Coming home and seeing my parents is always a little surreal, nostalgic and sad.
- surreal because most of my interaction with them now are on the phone so it’s weird coming back and seeing how much our house has changed and all of the new things they’ve bought, and how they prepare for their kids coming home (fresh produce, our favorite foods, etc).
- nostalgic because I’m an “adult” now and everything I’m back, I’m a little more mature/grownup/feel less like a kid. And they have less control over me, which is half nice but also…bittersweet
with a lot of things.
sunsets, snapchat, trippy gifs and visuals
ta-ku and old memories Continue reading
enjoy a messy free-write/journal entry hybrid of mine, which broaches topics like reading, self-care, social media, personal interactions, college vs. high school, writing and the whole hubbub. Continue reading
It’s a Monday afternoon. I am on my way to the library. I just ate a huge lunch: 3 plates of taste good, feel bad food and 2 cups of coffee to offset the lack of sleep and food in my system.
I am reading my agenda. A midterm lurks around the corner, deadlines for papers and tests flash before my eyes, and the pile of laundry in my hamper stretches so high that it topped over this morning, like a castle wall crumbling in defeat. Continue reading
In 9th grade, English was all about hammering down the basics of essays. We learned how to construct a thesis and communicate an argument in five paragraphs.
In 10th grade, it was about perfecting the structures of the papers that we wrote. It was incorporating quotes appropriately and eliminating “to-be” verbs.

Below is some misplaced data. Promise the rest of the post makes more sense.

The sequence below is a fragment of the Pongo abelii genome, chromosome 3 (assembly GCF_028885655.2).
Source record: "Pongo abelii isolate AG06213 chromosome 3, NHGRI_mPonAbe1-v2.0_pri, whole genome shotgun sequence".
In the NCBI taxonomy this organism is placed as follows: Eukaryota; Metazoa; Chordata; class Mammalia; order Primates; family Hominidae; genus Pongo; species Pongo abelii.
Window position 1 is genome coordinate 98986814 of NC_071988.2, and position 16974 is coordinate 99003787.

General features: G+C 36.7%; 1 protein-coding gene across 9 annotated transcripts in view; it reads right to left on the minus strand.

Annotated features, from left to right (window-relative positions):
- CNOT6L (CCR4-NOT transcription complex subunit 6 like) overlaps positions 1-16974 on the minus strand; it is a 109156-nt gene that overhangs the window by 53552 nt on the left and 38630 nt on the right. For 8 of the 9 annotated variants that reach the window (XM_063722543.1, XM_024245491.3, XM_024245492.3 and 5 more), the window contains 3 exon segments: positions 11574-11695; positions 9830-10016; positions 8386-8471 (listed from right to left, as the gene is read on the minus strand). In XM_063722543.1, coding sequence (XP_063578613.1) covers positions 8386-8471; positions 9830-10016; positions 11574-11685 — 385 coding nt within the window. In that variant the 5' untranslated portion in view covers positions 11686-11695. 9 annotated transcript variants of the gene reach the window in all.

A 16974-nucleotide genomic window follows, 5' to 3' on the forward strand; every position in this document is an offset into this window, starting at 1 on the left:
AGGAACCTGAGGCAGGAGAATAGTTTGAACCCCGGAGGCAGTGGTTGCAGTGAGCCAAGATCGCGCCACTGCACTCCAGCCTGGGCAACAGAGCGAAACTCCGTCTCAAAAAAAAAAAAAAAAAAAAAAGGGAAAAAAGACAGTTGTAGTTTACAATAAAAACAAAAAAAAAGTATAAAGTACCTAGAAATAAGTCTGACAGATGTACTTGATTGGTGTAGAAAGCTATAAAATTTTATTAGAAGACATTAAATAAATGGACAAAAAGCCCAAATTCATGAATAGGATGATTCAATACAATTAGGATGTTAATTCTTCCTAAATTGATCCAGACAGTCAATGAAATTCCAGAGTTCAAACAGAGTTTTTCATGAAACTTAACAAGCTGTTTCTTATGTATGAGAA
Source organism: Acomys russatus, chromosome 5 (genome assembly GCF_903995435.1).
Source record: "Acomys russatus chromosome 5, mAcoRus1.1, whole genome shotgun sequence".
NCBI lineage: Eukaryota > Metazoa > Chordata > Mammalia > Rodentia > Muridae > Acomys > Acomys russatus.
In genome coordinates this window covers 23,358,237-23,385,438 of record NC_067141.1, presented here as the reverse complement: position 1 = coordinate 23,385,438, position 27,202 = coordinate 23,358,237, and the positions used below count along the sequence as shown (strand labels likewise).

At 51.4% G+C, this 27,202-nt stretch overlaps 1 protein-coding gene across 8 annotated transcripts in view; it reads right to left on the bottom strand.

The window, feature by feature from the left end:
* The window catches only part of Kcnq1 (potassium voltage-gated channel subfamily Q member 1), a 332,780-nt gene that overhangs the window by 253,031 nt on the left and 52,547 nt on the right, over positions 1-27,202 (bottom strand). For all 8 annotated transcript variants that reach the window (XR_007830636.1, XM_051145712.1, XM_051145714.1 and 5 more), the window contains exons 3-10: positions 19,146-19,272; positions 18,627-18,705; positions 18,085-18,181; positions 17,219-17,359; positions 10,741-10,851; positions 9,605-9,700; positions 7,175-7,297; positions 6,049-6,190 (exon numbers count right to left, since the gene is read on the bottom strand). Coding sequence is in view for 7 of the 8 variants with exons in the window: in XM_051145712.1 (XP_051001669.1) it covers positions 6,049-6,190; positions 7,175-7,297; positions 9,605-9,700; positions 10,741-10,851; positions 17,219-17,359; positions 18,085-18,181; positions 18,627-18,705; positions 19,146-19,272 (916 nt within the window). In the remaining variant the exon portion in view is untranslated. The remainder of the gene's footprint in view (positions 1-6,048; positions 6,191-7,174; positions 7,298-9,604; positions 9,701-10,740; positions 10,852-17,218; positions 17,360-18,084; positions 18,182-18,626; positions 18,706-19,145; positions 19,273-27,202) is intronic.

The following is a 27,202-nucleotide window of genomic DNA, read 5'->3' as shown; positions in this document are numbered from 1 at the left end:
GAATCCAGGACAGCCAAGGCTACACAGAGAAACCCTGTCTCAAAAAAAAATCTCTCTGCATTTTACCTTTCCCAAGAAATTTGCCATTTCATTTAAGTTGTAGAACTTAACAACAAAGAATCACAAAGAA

In 11th grade, we learned how to take the analysis that we had originally done for these papers and present effective examples to bolster our arguments.
In 12th grade, it was wrapping up everything that we’d learned thus far and learning how to communicate our points not only effectively, but efficiently. It meant going over the word limit and cutting fluff so that we could present fleshed-out arguments in as few of words as possible, while still preserving its essence.
In a school in which discussions govern the class structure, my evolving personality inside and out of the classroom showcased my progress as a student of English. My initial contributions were quiet, uncertain statements, but I’m ending high school with the ability to take a stance on positions that I can defend with confidence. Continue reading
One day, I’ll have to construct a blanket fort. When I grow up and move out of the house, I’ll have a permanent blanket fort installed in my room. Rods will hang down from the ceiling, in such a way that you can hang blankets on them whenever you desire. There will be no floor, only soft cushions that magically clean themselves of hair, dust, dirt, crumbs, etc. There will be those fun pillows with arms, lots of warm blankets, low tables for setting food and books, and a quality sound system where I can play calm music. I’ll have a little remote that will allow me to dim my lights. My dream bedroom.
Just before I fall asleep at night, I’ll lie in my bed and think about my day. Think about my life, my goals, my fears, my worries. My hair, being as long as it is, will most likely still be slightly damp from my shower, and since I don’t like to feel cold tentacle-like bundles of hair on my neck as I roll around, I’ll gather it up to the top of my pillow and sort of just throw it there. If it’s before midnight, I’ll literally hug the bed, thankful that I get a reasonable amount of sleep. If it’s past 1 AM I’ll be exhausted but the more I think about it, the harder it will be for me to fall asleep.